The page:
TBH, I was suprised that it did not make your list.
    🙁
    *snickers that crochet can he machine-made* yeah, riiiight…
    😉

  7. Tina says:

    I,too, have heard the # 1, alot.
    The one I hear alot,too, is that crochet ( and knitting) causes…brace yourselves: carpal tunnel syndrome.
    Been hering that for the last 20 years.
    TBH, I was suprised that it did not make your list.
    🙁
    *snickers that crochet can be machine-made* yeah, riiiight…
    😉

  8. gatyamgal says:

    Did anyone catch the knitted Yoga Balls last fall? They were actually recycled crocheted afghans placed on a yoga ball. Check out the terrible job they did on making the seams. I thought no one would pay $440 for one of these. I contacted the person that sold them and they told me they had sold 10 out of the 12 that they had! http://www.betterlivingthroughdesign.com/furnishings/knitted-yoga-ball/

  9. Kitty says:

    I was told more than once that I crochet only because I couldn’t learn to knit. Excuse me? I chuckled and asked one acqaintance if she both knitted and crocheted. She did neither! When I learned to crochet nearly 50 yrs. ago (dang, I am old!), I must admit there was an abundance of knitted patterns and I entertained the idea of learning to knit. Glad I didn’t … you can knit on a machine, but crochet is truly handwork and I am always proud to say “I made that.”

  10. Brenda says:

    I’ve heard them all but the crochet machine. How nice that our craft can ONLY be done by, hand made. The one about only old lady’s crochet. I tell them about that NFL football player who was on the cover of a crochet magazine . His name is Rosey Grier. Yes a big time manly NFL football player! Go crochet!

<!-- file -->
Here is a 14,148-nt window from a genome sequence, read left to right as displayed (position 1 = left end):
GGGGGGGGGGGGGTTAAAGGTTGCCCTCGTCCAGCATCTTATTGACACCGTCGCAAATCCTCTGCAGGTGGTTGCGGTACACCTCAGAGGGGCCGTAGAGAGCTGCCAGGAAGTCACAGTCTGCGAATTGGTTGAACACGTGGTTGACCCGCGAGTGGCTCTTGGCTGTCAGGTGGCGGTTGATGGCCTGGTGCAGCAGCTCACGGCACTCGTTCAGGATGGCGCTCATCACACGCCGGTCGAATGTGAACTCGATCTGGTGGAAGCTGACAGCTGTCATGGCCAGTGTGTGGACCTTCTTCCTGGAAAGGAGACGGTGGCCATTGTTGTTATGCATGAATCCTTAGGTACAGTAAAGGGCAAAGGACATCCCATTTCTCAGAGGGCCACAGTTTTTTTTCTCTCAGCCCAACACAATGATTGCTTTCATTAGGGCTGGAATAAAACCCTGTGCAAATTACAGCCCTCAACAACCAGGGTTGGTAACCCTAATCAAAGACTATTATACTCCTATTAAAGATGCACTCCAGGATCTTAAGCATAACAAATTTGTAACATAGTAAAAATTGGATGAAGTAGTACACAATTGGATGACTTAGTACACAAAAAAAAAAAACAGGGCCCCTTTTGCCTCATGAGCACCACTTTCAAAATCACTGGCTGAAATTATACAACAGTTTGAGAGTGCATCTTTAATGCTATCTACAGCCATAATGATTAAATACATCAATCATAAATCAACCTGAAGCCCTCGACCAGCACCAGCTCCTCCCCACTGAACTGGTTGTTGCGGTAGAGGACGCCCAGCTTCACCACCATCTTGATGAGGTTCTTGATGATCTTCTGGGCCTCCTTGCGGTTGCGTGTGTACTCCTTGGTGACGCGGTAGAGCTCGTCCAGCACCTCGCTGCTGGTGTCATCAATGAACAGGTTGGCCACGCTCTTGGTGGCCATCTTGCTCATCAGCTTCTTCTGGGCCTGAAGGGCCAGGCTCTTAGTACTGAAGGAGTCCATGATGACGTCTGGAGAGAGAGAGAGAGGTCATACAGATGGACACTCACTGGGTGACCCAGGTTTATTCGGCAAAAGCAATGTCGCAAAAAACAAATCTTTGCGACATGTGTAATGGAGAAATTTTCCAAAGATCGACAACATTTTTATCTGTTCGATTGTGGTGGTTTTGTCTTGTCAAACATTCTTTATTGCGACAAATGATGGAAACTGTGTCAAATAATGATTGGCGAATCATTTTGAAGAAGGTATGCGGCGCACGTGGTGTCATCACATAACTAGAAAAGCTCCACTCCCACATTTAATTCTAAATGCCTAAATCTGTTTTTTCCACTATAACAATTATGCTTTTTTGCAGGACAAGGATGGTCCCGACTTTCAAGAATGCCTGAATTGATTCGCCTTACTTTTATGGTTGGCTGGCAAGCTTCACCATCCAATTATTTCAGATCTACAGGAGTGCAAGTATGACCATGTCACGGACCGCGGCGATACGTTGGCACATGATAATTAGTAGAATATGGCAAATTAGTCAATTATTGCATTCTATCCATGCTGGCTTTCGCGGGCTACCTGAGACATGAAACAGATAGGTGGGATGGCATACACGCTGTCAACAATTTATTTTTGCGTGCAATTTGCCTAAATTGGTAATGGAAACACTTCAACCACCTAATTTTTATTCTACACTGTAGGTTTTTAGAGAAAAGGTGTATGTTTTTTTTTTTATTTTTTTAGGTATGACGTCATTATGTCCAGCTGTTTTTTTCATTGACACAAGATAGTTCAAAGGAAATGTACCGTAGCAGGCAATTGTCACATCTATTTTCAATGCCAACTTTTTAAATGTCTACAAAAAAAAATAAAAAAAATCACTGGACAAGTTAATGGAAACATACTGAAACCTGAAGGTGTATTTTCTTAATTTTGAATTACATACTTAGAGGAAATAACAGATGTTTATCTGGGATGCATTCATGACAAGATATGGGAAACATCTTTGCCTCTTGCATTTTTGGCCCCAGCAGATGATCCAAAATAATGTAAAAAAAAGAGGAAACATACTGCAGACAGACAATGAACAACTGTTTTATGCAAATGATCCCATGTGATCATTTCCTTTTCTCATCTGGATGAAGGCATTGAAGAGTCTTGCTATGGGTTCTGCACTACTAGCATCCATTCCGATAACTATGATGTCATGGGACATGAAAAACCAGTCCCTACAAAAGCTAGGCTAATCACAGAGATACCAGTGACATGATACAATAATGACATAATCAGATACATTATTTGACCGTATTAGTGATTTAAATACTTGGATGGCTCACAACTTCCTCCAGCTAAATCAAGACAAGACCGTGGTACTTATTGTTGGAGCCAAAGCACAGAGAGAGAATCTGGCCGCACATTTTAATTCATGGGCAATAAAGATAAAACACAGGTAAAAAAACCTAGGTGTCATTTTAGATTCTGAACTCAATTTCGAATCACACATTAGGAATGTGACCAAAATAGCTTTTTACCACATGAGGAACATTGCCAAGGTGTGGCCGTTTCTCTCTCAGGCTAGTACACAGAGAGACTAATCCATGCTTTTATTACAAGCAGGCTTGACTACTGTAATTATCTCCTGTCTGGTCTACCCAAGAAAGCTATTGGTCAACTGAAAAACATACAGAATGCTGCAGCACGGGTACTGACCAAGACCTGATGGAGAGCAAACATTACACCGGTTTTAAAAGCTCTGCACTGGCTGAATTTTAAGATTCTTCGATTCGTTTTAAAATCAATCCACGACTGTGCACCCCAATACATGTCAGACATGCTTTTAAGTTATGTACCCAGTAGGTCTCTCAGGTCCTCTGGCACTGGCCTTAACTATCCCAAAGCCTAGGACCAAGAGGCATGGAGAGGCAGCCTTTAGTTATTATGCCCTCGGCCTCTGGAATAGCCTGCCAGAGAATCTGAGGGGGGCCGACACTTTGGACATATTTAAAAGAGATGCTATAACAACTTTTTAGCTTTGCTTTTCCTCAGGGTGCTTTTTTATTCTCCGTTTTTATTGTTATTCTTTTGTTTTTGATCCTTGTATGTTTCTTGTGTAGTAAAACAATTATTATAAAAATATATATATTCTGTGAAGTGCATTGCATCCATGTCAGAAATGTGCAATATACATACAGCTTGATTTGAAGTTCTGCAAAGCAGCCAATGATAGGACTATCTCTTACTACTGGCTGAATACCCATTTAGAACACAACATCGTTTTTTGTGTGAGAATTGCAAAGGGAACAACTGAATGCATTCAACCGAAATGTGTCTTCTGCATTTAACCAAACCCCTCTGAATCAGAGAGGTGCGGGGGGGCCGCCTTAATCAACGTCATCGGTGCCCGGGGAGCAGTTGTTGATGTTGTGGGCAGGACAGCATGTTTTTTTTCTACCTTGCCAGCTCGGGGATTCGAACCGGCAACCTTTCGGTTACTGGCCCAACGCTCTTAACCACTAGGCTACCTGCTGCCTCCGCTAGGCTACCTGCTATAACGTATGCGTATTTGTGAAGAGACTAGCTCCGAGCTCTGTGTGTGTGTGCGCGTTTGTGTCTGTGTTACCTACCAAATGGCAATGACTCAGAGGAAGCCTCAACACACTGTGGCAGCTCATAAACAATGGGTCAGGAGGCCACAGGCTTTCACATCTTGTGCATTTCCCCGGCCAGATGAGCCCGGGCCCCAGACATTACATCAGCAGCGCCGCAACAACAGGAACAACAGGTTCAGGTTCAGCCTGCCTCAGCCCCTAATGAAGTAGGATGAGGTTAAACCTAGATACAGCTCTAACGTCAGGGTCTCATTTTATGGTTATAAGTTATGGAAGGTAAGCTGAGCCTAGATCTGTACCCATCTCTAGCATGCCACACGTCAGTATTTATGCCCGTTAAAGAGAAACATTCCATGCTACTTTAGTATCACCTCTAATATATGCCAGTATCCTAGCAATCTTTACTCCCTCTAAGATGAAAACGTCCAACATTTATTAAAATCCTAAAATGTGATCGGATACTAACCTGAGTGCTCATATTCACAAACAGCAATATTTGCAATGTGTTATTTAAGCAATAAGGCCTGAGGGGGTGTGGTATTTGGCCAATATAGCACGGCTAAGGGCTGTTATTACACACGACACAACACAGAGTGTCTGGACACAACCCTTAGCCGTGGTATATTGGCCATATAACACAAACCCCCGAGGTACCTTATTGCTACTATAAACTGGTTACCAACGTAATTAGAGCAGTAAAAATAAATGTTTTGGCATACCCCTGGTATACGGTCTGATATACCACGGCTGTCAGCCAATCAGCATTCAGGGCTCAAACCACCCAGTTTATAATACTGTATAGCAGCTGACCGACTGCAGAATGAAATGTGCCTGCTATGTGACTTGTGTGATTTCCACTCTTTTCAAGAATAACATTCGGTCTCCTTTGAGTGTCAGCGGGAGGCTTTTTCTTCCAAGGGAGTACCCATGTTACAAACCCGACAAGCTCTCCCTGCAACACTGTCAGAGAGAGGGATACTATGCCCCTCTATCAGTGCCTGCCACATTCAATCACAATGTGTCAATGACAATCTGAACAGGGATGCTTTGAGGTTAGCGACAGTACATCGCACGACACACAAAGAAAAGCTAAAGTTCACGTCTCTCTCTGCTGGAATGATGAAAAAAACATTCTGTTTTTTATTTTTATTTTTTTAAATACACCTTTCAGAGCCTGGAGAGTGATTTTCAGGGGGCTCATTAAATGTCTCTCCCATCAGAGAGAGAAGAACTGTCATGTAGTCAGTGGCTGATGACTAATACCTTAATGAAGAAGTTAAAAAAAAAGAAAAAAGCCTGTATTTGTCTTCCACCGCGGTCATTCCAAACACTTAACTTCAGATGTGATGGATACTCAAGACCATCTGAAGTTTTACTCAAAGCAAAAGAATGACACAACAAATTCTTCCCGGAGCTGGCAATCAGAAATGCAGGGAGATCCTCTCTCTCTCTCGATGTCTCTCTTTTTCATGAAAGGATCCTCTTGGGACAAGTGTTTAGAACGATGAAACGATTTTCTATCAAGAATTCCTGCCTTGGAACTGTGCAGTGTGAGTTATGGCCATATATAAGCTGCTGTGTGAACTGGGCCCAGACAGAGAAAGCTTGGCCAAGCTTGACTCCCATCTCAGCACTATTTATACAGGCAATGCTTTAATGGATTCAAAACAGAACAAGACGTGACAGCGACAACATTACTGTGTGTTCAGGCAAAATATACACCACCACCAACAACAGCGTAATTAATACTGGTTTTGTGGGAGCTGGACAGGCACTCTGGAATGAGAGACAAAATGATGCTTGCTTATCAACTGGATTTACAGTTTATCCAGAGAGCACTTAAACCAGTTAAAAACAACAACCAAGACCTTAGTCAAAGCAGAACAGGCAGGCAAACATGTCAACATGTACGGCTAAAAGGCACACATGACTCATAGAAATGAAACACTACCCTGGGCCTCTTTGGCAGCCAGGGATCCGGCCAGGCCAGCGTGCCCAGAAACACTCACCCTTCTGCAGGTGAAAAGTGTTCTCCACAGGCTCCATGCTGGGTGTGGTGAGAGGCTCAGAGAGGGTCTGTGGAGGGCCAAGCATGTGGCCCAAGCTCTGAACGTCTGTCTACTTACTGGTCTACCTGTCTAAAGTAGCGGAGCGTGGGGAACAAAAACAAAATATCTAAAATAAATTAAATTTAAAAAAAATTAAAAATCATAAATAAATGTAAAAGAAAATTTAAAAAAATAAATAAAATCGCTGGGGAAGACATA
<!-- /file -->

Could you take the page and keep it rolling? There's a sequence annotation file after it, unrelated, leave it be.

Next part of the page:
11. Karla says:

    I’ve had people ask if there are patterns for crochet (right after they ask me if I’m knitting). I do sometimes feel that crochet gets a bum wrap (no pun intended). It seems (again no pun) like there are 20 knit patterns to every crochet pattern. I too am proud to know a craft that cannot be duplicated by a machine.

  12. Stephie dragon kitty says:

    Amen sister! 35 now, learned when I was just about 8…so not old by any stretch…although I do give complete respect to both mom and grandma that taught me. 🙂
    I have friends that ask me if I’ll teach them as they had no clue the beautiful stuff you could make…right after they tell me they love my knitting. Sei la vie.
    What gets me are the ‘yarn’ shops where they look at you all cross eyed when you ask them if they have anything crochet related…a little crazy cult I tell you!

  13. Jessica says: